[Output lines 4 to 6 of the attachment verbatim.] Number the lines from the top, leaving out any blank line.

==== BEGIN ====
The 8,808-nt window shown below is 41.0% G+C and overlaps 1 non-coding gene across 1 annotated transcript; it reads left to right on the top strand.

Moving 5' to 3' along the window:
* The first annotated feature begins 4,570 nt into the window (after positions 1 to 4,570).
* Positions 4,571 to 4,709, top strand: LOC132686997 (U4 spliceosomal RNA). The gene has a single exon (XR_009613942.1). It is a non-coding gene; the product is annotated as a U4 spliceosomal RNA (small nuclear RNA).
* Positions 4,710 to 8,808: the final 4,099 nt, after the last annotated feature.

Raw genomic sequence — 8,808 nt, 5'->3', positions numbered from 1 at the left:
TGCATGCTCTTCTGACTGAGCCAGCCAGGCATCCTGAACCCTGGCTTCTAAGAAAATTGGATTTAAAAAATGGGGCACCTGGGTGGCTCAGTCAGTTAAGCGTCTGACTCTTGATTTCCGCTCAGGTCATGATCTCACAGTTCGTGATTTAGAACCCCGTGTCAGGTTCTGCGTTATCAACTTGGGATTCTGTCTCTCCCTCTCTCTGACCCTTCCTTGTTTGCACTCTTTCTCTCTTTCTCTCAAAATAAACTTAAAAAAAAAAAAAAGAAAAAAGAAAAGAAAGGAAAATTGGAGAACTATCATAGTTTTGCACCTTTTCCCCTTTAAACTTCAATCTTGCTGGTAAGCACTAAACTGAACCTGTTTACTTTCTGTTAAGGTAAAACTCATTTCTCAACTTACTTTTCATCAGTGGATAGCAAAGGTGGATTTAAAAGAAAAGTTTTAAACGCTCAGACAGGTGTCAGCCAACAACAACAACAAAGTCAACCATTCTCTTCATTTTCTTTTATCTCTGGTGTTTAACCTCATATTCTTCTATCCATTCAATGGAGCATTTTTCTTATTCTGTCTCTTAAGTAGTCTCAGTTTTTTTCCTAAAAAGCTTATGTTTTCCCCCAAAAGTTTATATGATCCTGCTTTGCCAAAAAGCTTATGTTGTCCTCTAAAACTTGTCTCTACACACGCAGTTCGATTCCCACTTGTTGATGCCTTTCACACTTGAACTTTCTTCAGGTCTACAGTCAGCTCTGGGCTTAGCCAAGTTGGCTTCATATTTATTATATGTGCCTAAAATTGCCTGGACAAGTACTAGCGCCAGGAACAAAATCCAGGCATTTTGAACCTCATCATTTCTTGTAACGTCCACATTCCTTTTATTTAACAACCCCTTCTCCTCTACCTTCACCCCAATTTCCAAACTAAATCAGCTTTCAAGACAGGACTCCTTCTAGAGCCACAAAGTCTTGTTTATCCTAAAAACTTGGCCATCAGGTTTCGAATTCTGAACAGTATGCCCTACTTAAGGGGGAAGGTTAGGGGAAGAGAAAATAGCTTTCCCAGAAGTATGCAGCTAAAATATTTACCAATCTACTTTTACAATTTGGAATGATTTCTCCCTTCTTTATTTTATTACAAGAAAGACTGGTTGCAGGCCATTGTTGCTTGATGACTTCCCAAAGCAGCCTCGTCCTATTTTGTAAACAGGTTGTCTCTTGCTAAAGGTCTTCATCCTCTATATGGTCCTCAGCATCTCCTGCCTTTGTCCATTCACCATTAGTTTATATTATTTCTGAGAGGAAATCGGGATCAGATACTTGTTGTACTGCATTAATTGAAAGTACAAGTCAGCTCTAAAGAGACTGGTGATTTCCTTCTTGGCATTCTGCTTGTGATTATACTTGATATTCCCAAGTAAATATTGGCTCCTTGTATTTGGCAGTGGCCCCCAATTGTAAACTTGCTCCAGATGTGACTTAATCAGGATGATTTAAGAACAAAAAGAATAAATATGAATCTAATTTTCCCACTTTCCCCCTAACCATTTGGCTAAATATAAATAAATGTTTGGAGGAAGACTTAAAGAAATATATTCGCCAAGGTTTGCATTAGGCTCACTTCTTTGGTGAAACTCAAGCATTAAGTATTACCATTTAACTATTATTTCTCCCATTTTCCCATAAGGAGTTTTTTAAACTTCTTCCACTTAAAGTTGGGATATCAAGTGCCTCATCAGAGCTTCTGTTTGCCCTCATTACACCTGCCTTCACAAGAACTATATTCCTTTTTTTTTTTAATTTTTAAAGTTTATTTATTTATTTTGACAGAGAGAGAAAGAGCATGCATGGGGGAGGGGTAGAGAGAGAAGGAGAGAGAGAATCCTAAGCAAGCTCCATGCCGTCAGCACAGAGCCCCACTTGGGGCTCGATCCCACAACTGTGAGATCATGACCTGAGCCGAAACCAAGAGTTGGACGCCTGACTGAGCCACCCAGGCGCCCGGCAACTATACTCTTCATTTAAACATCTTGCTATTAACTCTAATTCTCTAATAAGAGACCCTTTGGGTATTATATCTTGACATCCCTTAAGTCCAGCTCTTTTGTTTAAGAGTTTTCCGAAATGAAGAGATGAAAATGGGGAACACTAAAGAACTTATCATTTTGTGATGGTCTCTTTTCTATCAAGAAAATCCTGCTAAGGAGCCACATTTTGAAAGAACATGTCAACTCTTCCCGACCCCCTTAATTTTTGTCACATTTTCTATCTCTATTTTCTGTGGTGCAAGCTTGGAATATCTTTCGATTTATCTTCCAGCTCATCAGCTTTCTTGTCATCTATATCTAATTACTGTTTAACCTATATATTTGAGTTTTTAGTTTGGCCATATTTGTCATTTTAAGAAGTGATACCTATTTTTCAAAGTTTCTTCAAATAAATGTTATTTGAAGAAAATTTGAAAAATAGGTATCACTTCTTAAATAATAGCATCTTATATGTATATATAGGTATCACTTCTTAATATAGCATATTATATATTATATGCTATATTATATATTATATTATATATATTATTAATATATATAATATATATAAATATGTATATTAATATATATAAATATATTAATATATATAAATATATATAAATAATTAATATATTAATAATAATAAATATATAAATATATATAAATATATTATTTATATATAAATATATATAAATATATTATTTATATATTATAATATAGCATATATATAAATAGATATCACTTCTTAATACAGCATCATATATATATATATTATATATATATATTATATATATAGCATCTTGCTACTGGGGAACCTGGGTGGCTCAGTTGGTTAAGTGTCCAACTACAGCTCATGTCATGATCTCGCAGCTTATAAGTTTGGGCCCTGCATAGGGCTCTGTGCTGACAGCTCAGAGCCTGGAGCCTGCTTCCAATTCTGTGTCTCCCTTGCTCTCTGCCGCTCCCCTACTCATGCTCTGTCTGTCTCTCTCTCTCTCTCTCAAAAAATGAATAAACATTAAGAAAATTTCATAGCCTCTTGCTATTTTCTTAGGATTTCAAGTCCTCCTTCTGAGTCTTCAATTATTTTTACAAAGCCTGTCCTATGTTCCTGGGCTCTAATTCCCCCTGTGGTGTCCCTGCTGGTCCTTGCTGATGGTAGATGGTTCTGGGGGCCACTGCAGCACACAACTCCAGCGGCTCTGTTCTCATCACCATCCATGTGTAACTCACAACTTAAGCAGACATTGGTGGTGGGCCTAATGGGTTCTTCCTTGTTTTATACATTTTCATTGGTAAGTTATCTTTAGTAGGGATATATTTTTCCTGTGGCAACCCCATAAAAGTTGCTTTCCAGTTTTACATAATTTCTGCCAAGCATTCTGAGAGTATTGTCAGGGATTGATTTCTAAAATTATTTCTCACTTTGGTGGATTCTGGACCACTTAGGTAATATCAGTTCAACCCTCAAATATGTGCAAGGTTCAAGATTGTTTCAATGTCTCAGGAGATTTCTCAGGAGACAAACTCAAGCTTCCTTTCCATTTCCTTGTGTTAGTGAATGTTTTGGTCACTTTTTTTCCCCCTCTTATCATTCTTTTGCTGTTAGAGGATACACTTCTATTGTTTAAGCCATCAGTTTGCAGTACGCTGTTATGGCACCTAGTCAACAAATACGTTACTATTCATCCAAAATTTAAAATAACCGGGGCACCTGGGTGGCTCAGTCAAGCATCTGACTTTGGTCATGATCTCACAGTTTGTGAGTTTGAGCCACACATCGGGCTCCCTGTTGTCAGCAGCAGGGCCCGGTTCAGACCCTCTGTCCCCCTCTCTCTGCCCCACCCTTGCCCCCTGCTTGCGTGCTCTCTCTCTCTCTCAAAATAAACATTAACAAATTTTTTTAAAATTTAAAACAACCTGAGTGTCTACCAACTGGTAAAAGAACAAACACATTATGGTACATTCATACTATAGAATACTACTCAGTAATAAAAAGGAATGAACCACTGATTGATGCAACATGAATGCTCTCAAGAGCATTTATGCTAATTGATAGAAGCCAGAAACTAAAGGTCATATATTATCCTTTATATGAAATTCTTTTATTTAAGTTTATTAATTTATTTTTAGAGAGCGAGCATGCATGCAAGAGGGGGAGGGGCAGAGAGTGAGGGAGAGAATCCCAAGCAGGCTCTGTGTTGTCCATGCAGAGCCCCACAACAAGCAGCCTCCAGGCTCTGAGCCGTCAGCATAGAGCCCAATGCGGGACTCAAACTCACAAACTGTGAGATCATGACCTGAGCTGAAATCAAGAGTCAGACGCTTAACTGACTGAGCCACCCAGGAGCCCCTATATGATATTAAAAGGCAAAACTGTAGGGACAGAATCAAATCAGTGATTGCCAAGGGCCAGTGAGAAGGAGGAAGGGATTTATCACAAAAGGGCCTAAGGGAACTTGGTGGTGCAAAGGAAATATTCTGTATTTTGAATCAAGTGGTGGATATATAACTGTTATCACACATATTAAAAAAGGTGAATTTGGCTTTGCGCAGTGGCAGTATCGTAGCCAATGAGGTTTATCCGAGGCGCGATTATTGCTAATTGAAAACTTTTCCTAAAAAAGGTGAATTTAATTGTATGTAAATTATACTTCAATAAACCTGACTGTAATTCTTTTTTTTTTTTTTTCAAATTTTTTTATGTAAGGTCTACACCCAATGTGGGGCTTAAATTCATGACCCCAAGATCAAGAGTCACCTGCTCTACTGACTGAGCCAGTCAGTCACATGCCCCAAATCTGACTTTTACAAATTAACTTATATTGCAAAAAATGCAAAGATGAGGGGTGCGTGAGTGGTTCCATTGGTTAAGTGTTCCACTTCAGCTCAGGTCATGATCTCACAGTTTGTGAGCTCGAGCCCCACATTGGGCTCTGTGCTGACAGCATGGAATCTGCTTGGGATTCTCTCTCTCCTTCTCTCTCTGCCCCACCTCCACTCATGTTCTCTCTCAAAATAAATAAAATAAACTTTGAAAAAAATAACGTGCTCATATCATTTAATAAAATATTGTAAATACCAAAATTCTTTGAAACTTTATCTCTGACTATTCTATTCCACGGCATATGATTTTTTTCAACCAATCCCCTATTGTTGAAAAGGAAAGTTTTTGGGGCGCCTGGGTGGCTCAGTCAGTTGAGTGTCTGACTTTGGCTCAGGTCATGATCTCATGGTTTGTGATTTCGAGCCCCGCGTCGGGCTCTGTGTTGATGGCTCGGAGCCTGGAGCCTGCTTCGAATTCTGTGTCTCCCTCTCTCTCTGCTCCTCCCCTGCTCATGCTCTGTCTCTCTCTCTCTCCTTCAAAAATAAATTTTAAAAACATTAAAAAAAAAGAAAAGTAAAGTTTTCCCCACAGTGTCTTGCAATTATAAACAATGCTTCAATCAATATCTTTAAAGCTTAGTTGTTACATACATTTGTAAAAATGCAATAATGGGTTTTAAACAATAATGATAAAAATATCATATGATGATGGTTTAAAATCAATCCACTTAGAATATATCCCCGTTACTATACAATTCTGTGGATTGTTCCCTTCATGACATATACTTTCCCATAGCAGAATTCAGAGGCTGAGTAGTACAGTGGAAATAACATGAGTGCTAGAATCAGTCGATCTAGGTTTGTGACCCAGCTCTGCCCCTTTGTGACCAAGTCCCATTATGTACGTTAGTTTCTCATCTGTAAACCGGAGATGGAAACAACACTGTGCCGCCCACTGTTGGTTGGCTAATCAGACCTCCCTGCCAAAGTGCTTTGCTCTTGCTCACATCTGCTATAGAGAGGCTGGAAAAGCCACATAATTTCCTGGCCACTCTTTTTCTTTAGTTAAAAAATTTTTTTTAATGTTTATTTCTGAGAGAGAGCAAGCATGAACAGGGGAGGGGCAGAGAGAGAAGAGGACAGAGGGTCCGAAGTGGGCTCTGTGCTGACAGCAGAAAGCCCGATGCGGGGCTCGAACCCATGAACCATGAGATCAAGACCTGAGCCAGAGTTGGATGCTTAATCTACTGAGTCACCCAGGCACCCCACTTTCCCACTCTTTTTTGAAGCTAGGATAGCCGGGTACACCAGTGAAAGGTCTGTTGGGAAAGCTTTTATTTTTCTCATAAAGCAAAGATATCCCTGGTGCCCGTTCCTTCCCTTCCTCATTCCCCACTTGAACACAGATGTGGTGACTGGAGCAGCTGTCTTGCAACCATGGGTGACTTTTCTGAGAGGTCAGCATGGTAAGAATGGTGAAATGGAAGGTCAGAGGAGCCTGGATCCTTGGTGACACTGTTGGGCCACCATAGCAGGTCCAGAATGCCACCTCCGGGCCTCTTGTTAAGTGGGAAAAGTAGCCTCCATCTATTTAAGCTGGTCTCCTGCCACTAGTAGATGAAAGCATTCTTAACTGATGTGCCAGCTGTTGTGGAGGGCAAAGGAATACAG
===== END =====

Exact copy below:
* Positions 4,571 to 4,709, top strand: LOC132686997 (U4 spliceosomal RNA). The gene has a single exon (XR_009613942.1). It is a non-coding gene; the product is annotated as a U4 spliceosomal RNA (small nuclear RNA).
* Positions 4,710 to 8,808: the final 4,099 nt, after the last annotated feature.

Raw genomic sequence — 8,808 nt, 5'->3', positions numbered from 1 at the left: